Thursday, August 25th, 2016: A wonderful Good Samaritan found a sweet little kitten on the side of the road. He suspected that the lethargic, weak 3-month-old stray had been hit by a car, and brought him to WHS for help. Our vet, Dr. Hogg, noticed he was lethargic and breathing rapidly, with no audible breathing sounds on the left side of his chest. So she recommended urgent radiographs.
It was late in the day but Willamette Valley Animal Hospital fit us in on the short notice. The team helped us with x-rays, where they identified a diaphragmatic hernia.
For those of us without veterinary medicine education, a diaphragmatic hernia is a tear in the diaphragm. In this case, due to the trauma of being hit by a car. The intestines then float into the chest cavity as there is no longer a barrier keeping them in place.
For Butler, this caused pressure on his lungs, and as a result, his left lung collapsed. The surgery to repair Butler’s was considered an emergent, life-saving surgery. A surgery like this at a private vet practice could cost upwards of a couple thousand dollars including equipment, medication, and the necessary medical staff and tools to keep the animal safe and secure.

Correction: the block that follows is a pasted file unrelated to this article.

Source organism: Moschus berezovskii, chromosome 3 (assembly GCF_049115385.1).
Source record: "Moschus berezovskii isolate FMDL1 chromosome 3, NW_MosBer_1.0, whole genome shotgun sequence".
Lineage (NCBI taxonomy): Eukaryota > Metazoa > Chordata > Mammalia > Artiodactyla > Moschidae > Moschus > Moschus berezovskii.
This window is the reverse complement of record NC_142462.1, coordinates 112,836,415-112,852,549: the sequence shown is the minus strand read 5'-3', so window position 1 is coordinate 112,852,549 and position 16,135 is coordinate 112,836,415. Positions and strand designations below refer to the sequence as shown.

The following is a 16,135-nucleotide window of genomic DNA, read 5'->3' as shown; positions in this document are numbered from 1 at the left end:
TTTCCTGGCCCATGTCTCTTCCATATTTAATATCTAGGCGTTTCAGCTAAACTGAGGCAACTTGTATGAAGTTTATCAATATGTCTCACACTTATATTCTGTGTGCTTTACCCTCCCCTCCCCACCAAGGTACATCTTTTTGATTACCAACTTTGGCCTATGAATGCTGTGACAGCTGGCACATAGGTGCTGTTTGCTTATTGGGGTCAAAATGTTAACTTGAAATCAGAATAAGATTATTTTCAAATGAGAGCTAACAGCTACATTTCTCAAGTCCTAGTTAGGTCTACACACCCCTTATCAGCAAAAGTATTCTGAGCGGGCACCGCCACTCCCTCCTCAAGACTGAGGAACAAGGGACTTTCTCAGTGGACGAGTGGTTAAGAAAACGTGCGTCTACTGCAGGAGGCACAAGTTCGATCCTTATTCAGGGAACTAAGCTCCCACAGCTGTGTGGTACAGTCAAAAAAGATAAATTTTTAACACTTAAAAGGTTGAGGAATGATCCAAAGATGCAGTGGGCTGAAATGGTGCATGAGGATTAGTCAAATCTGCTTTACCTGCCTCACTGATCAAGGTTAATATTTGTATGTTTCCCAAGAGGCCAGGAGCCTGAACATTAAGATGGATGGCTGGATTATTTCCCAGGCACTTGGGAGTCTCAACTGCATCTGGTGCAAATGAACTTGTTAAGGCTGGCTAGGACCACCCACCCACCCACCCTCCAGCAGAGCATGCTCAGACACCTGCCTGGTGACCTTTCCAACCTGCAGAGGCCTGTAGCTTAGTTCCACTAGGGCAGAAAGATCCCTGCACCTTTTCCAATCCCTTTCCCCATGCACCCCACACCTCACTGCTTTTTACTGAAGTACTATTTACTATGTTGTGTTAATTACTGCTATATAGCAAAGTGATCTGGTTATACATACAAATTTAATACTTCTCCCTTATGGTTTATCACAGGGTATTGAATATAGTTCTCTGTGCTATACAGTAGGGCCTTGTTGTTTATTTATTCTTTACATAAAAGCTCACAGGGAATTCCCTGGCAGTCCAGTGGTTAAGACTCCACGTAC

The intestines were moved, the tear in the diaphragm repaired, and then air removed from the chest cavity. We’re fortunate our skilled shelter surgeon Dr. Harter was able to perform the procedure in our clinic. Luckily, we had everything we needed to try and save him.
The following 24 hours were critical in determining if the surgery was a success. Imagine our delight when we found little Butler was responsive, alert and doing well!
As he continued to heal over the next two weeks, it was obvious that the injury would not be an issue at all in his life. He will go back to just being a kitten in a new home. Butler was adopted and will finally get to live out his days in a lap of love. His new mom and dad promise to give us updates and share his story along the way. So keep watching for pictures!
This is a GREAT example of how the support of our community truly makes a difference. Without that support, we would not be able to make things like this happen.
A big thank you to all of Butler’s life savers: his Good Samaritan, our veterinary partners, our own medical staff, and our supporters for saving another life!
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